What Windows Threshold ‘technical preview’ really means

Windows 9 logo purple

Microsoft is expected to release its first Windows ‘Threshold’ preview by the end of September or beginning of October, and according to an earlier report from Mary Jo Foley from ZDNet, it’ll be labeled as “technical preview” and not “developer preview” like the company released with Windows 8.

One of the reasons is because the tech preview isn’t a developer preview, rather it’s an enterprise preview, where Microsoft is planning to showcase some of the new features focus on business, because Windows 8 was more focus on consumers and it looked like the software maker forgot a bit about business users. (Though, everyone interested will be able to download and install the preview.)

The main idea for a technical preview is to show businesses that Microsoft didn’t forget about them, and it’s a way for the company to say: This is what’s going on in the next version of Windows that we think you’re going to like.

One of the big things in this technical preview of Windows Threshold is that it will have a new user agreement to make mandatory updates that will follow up the release.

And here we can also see where Microsoft is going with servicing and patching the operating system to make it more functional, because currently it is not. Having users updated to the latest bits will ensure that everyone is running the latest version and they are in the same patching schedule.

However this could be a big problem. This new approach of Microsoft doing rapid releases is not the same as cloud services rapid releases, where software are updated in the backend (cloud). Here we have an operating system that is installed in millions of PCs around the world. This is no joke and problems may arise. (Just take a look at what happened with the latest Windows 8.1 August update that Microsoft had to advice users to uninstall because of BSOD and other problems caused by the update.)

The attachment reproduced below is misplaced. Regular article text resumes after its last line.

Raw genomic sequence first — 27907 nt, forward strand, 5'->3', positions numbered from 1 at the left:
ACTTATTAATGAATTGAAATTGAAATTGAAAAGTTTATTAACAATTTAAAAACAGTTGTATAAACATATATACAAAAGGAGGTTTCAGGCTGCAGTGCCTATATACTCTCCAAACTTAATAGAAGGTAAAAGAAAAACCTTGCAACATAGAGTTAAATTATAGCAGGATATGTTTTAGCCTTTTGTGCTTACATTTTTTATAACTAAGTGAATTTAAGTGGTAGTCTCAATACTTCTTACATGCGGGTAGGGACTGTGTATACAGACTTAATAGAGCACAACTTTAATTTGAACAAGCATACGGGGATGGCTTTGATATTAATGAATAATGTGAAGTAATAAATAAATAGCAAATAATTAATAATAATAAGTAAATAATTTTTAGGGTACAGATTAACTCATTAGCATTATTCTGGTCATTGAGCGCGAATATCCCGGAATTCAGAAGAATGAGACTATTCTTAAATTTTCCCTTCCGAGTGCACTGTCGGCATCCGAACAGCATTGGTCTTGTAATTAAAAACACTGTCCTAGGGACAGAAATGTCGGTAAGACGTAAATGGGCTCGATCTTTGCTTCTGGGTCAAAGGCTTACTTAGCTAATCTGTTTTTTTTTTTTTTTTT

But Microsoft is testing the waters. By having users to agree to new updates is a way for the company to test if the new way of rapid releases and everything else works before launching Windows 9.

The other challenge regarding updates is that users like to update on different times. For example, consumers want update as soon as they become available, but with businesses is a totally different story. Updates on businesses are carefully planned and roll out (and sometimes they just take too long to deploy), as such Microsoft has to plan carefully, perhaps by allowing enterprises to delay updates, or allow everyone delay updates, like Office 365 does — we still don’t know.

Among the features, we all are expecting to see with Threshold: Start menuwindowed modern apps floating in the Desktop, the drop of the Charms barvirtual desktopsCortana’s digital assistant integration with Windows 9new flat desktop design that makes the Metro UI language, and more, but not all at once.

Now what’s more likely to happen is that we’ll see a version of Windows Threshold for PCs, but don’t get your hopes up on Microsoft introducing a merged version of Windows Phone and Windows RT. However officially there is no word of what this “technical preview” is going to be.

The other big question mark is if the software giant will also release a Gemini preview of Office with Threshold tech preview. However these are to different products that aren’t tight together. There is a chance of a Gemini preview later this year, but it’s unclear if it will be introduced with the tech preview, which will release at the end of September.

Update: New information confirms that Microsoft is planning to deliver the first preview of Windows 9 on September 30th, 2014, during a spacial press event.

About the author

Mauro Huculak is a Windows expert and the Editor-in-Chief who started Pureinfotech in 2010 as an independent online publication. He is also been a Windows Central contributor for nearly a decade. Mauro has over 12 years of experience writing comprehensive guides and creating professional videos about Windows, software, and related technologies, including Android and Linux. Before becoming a technology writer, he was an IT administrator for seven years. In total, Mauro has over 20 years of combined experience in technology. Throughout his career, he achieved different professional certifications from Microsoft (MSCA), Cisco (CCNP), VMware (VCP), and CompTIA (A+ and Network+), and he has been recognized as a Microsoft MVP for many years. You can follow him on X (Twitter), YouTube, LinkedIn and About.me.